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Inflation at Two Per Cent

Written By On 14/01/2014

December 2013 helped inflation reach it's lowest rate for over four years according to the Office for National Statistics.

This now means it has reached the Bank of England's two per cent aim, down by 0.1 per cent from the previous month. This was a welcome surprise to many as it was thought that it would be no difference to November.

The figures show nearly a one per cent drop from six months earlier. Energy and petrol have seen major rises, but smaller increases in the price of food plus price slashing in stores helped keep inflation lower.

More good news for the British public was that supermarket stores Asda, closely followed by Tesco, have both announced that petrol and diesel will be coming down from today. Their petrol forecourts will both be 2p a litre cheaper.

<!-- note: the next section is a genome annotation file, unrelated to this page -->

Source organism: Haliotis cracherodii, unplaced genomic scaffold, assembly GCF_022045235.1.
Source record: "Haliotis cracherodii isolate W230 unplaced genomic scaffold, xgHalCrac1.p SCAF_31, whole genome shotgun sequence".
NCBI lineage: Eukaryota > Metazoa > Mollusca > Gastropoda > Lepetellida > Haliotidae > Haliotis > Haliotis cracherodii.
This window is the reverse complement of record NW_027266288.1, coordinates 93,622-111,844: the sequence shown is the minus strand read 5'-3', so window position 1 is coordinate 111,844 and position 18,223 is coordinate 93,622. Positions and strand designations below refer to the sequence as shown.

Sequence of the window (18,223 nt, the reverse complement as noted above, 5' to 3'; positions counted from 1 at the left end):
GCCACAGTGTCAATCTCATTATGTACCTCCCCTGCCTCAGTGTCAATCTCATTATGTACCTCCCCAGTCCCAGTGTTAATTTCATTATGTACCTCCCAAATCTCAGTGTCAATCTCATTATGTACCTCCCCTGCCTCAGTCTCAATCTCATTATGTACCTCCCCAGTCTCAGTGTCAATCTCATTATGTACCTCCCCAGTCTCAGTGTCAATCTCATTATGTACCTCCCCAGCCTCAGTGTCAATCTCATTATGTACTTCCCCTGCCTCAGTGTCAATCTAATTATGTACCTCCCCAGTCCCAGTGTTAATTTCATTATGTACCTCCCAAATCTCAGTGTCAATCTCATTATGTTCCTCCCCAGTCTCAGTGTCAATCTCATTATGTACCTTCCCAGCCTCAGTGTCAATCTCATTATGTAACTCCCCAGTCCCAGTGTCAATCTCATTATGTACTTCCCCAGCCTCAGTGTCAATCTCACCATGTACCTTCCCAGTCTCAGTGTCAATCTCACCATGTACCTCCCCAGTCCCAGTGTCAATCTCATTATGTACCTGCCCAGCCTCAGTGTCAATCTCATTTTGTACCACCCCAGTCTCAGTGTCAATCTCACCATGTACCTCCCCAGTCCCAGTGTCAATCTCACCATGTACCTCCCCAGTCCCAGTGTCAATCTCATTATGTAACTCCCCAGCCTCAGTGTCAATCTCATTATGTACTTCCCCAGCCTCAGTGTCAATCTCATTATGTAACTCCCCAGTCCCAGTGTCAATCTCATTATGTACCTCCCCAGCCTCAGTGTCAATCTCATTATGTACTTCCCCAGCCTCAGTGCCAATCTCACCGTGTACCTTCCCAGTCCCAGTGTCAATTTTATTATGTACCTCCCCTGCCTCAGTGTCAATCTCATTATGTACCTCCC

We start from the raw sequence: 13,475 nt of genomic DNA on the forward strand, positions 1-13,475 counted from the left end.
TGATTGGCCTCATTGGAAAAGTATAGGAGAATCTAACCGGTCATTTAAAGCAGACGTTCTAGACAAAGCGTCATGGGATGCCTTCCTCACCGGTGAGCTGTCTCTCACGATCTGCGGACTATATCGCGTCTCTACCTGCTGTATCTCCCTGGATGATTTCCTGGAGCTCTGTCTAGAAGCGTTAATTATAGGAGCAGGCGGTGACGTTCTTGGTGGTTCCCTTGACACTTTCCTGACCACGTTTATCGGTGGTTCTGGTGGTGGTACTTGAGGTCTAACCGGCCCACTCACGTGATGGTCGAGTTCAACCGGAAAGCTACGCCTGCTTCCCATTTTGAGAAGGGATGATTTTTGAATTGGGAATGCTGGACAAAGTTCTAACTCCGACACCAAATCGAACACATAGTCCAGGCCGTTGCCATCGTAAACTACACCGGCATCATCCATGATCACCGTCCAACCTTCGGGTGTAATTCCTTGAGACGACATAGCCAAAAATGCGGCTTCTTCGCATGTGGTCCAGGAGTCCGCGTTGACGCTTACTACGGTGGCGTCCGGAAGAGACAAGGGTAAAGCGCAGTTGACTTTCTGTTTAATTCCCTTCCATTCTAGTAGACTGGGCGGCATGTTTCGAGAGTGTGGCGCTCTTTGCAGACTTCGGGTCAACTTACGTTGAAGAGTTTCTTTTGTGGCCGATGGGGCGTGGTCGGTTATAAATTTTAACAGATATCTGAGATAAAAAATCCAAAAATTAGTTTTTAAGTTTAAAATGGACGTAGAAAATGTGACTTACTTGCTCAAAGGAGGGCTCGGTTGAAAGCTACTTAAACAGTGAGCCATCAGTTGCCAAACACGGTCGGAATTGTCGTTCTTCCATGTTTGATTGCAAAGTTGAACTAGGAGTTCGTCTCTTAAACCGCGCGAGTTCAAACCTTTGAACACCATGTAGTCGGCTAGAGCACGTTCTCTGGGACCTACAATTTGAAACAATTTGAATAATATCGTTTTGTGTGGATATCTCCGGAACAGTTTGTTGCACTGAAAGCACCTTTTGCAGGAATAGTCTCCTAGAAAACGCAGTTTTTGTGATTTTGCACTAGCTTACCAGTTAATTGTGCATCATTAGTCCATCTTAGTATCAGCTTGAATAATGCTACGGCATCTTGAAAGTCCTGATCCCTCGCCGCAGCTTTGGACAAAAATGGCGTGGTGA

Asda have stipulated that their petrol stations will charge a maximum of 126.7p a litre for ordinary petrol and 133.7p a litre for standard diesel.

This brings diesel down to it's cheapest level in one and a half years.

The AA were very happy to hear this news and said,

We hope that other supermarkets and fuel retailers follow the lead of Asda and Tesco to cut their prices at the pumps otherwise we just end up with a fuel price lottery based on proximity to certain supermarkets.

Experienced economic adviser Andrew Sentance and former member of the BOE's monetary policy committee commented,

Stronger growth here in the UK could push up wage costs and a rebound in the global economy is likely to push up energy, food and commodity prices once again. So we cannot be sure that this return to the inflation target will be sustained through 2014.

The monetary policy committee will feel a lot easier as they have kept interest rates at a historically low half a per cent.

Economist Chris Williamson feels that the two per cent inflation rate is sustainable for a while yet. He said

Talk of higher rates has increased in recent weeks because the Bank of England has been wrong footed by the strength of the economy.